Having no idea what her family crest might be, Kokimi visited Yamaguchi family graves in her native Tokunoshima.

There, she found something resembling an arrow that looked pretty cool. Plus, she adds with a smile, it was a crest “already in use!”

An Awesome Discovery

On receiving Kokimi’s suggested design, the uchiwa designer said he had never seen that kind of crest, but on looking it up, found that it meant “awesome arrow” (erai ya). He assured her that there was no problem with each new generation coming up with its own crest. Kokimi happily proclaims, “Hey, all you Yamaguchi out there, this is my family crest and I am going to run with it!”(141-42).

References

Aihara Kyoko, Kyoto hanamachi fasshon no bi to kokoro [The soul and beauty of Kyoto’s hanamachi fashion]. Tokyo: Tankōsha, 2011.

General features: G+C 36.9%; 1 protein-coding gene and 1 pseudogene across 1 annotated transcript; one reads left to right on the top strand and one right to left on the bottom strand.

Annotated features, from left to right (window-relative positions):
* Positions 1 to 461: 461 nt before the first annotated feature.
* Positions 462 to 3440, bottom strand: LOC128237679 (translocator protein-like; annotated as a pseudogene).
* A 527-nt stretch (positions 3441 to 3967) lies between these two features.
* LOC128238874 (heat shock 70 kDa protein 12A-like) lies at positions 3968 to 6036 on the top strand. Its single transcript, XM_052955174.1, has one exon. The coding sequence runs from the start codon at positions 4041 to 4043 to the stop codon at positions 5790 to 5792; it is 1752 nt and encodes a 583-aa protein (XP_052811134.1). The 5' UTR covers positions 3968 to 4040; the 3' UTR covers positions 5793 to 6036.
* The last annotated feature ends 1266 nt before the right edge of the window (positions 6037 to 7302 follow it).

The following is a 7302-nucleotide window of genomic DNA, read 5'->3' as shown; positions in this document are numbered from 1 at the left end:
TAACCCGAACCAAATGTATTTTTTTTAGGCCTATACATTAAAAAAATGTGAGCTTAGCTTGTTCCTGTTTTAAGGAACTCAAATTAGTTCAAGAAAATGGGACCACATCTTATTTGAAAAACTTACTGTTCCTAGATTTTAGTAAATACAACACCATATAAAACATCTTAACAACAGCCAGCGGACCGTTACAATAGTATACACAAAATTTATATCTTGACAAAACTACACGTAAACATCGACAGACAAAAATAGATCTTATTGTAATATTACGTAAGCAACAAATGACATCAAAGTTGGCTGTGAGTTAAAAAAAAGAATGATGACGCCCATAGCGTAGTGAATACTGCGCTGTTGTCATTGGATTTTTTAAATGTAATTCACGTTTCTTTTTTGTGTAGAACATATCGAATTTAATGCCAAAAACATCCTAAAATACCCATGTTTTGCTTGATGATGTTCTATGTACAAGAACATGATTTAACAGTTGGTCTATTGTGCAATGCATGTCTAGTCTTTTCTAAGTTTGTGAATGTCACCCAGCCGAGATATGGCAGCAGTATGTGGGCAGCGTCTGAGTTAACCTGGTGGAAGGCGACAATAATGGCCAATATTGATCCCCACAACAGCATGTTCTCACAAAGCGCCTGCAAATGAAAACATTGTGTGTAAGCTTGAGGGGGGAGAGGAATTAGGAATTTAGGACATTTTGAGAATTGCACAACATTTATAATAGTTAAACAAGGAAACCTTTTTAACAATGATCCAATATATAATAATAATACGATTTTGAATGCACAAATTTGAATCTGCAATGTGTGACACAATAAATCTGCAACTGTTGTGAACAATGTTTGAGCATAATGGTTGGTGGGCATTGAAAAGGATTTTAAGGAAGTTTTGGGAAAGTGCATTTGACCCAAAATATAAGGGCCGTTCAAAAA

Dalby, Liza. Geisha. Berkeley: University of California Press,1983, 2008.

Koyama Aiko. Maiko-san-chi no Makanai-san. Serialized manga. Volume 14. Cover art. Shōgakukan, 2020, and Volume 10, Episode 106, 2019.  For its new online anime adaptation, NHK World translates the manga title as Kiyo in Kyoto: From the Maiko House.

Yamaguchi Kimijo. Suppin geiko: Kyoto Gion no ukkari nikki [Bare-faced
geiko: My haphazard diary of Gion, Kyoto]. Tokyo: LOCUS , 2007

[1] The Komaruya website has lovely photos of uchiwa. http://komaruya.kyoto.jp  [accessed 2 May 2018].

Jan Bardsley, “Uchiwa Summer Fans,”  janbardsley.web.unc.edu, June 24, 2021

Maiko Stories: Hidden Laundry Spaces

The friendly sight of clothes hanging on the line

Seeing laundry hanging outside on the line.” The young Japanese student responded with a smile.  We were talking about signs of home and comfort. Studying in the U.S., he missed this common sight of everyday life in his neighborhood in Japan. Scenes  like this one captured in the photo below of an Osaka home convey hominess to many Japanese.